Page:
There has been a huge surge in the number of planning permissions granted in the agriculture sector, according to latest figures from the CSO.

Planning Permissions for new buildings for Agriculture increased to 429 in the first three months of the year. This compares to 112 permissions in the same quarter of 2015 and increase of over 280%.

The majority of applications have been made in the South East and South West which accounts for over 200 of the 429 applications in the first three months of the year.

Much of the rise can be attributed to the launch last year of the TAMS II farm building scheme.

Under the scheme, farmers will be able to avail of grant aid of 40% with eligible young farmers entitled to grant aid of 60% for investments.

Also Read: 5 farm building grants every farmer should know about

Under TAMS II the minimum approval per application under all Schemes is €2,000.

TAMS II first opened in June 2015 and is set to run until December 2020. This scheme is co-funded by the EU and the national exchequer under the Rural Development Programme (2014-2020) with a total allocation of over €395m over its duration.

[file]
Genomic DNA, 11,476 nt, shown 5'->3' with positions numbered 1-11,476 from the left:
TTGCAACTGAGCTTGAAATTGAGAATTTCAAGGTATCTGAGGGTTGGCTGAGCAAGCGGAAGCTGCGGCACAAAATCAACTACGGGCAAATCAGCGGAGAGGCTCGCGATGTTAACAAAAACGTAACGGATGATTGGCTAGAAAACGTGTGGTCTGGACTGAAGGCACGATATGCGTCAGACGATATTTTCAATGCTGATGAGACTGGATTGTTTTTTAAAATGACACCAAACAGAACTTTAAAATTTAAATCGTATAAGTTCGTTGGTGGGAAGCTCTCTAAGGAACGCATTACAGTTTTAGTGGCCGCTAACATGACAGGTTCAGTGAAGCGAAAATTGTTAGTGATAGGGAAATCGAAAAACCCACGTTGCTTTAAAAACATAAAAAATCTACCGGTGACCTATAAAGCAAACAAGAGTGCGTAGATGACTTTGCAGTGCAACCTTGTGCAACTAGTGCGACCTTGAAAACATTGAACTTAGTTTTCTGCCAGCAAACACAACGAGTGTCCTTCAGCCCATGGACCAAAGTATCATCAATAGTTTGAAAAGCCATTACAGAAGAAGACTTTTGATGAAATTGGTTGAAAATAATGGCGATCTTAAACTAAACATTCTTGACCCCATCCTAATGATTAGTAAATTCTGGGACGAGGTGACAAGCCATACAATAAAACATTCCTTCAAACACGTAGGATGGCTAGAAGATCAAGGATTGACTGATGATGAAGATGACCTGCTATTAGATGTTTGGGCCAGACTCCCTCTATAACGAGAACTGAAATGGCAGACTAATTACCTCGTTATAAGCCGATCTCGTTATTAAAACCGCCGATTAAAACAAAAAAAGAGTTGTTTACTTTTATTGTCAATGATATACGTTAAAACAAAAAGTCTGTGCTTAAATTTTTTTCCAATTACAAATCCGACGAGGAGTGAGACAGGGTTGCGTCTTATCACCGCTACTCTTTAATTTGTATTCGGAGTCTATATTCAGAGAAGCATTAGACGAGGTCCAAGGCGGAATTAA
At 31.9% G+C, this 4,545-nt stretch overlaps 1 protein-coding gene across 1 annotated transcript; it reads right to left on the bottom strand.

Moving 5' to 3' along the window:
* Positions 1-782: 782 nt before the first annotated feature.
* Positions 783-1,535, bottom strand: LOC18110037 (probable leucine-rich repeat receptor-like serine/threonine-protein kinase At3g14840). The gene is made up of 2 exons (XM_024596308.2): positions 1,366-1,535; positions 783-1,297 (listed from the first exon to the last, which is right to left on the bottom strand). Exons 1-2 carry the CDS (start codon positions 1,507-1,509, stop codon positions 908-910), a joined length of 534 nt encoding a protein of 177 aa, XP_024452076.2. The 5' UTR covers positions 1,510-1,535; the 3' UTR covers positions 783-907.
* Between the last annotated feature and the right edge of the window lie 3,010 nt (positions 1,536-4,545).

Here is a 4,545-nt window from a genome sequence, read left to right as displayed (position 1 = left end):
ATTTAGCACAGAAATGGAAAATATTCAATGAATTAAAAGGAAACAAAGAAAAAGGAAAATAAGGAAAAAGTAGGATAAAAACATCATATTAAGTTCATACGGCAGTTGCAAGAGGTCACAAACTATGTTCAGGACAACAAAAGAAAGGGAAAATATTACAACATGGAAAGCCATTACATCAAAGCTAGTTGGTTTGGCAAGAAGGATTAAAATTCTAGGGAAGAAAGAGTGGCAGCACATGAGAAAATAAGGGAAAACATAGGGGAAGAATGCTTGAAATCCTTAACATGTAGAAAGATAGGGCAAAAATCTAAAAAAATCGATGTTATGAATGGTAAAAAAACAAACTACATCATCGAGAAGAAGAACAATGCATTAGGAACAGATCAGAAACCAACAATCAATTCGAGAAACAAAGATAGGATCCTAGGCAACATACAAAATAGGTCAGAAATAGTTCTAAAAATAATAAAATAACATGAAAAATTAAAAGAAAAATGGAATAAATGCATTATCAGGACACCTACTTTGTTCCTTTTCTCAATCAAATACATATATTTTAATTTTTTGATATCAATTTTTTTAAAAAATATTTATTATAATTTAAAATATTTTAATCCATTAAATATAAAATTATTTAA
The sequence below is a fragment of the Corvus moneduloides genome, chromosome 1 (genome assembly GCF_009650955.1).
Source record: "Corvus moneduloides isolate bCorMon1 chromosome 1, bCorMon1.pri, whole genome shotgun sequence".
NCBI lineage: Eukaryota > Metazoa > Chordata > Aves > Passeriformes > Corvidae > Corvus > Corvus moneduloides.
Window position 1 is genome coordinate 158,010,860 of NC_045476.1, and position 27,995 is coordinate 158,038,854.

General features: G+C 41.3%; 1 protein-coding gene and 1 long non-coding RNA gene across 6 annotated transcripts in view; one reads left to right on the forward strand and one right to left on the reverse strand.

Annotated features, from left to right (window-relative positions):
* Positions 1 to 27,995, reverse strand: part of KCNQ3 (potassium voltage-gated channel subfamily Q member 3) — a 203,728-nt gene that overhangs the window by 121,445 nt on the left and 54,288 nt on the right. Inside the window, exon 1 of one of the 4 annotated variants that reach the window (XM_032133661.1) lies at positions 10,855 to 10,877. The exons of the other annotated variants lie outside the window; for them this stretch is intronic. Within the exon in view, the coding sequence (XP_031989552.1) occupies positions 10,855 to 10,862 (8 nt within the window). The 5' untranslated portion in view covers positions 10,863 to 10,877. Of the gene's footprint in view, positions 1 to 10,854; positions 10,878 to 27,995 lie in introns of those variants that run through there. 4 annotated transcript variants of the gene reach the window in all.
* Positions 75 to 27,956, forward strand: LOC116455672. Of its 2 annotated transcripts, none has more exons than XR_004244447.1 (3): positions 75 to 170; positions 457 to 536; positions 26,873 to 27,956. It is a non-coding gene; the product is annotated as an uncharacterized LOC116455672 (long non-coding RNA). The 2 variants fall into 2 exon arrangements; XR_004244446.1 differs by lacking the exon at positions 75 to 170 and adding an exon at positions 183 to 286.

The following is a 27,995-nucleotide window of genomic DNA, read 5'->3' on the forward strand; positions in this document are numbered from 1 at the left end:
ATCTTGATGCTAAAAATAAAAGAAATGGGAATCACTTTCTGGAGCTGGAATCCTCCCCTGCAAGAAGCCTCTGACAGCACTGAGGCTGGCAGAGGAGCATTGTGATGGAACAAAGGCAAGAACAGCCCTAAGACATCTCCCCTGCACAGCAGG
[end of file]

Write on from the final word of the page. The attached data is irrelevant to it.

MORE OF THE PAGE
Why the Department wants planning up front

The Department of Agriculture is looking for full planning permission, or a letter of exemption for all fixed structures, at the time of application to the new TAMS II schemes.

Under the terms and conditions of the new schemes, the Department says where planning permission is required the Department will not accept an application as valid unless documentary evidence of a grant of full planning permission, revised planning where required or declaration of exemption for the proposed works issued by the relevant Local Authority accompanies the application.

It says notification of a decision to grant planning permission will not be sufficient for this purpose.

The scheme will be open until 2020 and there is likely to be strong competition for funding under the various investment schemes.

The Department does not want to approve applications where farmers haven’t got planning as the process in certain cases can take more time than anticipated.

The Department has said that in this situation that case could be potentially keeping somebody who has planning permission approved and is ready to go, out of the scheme.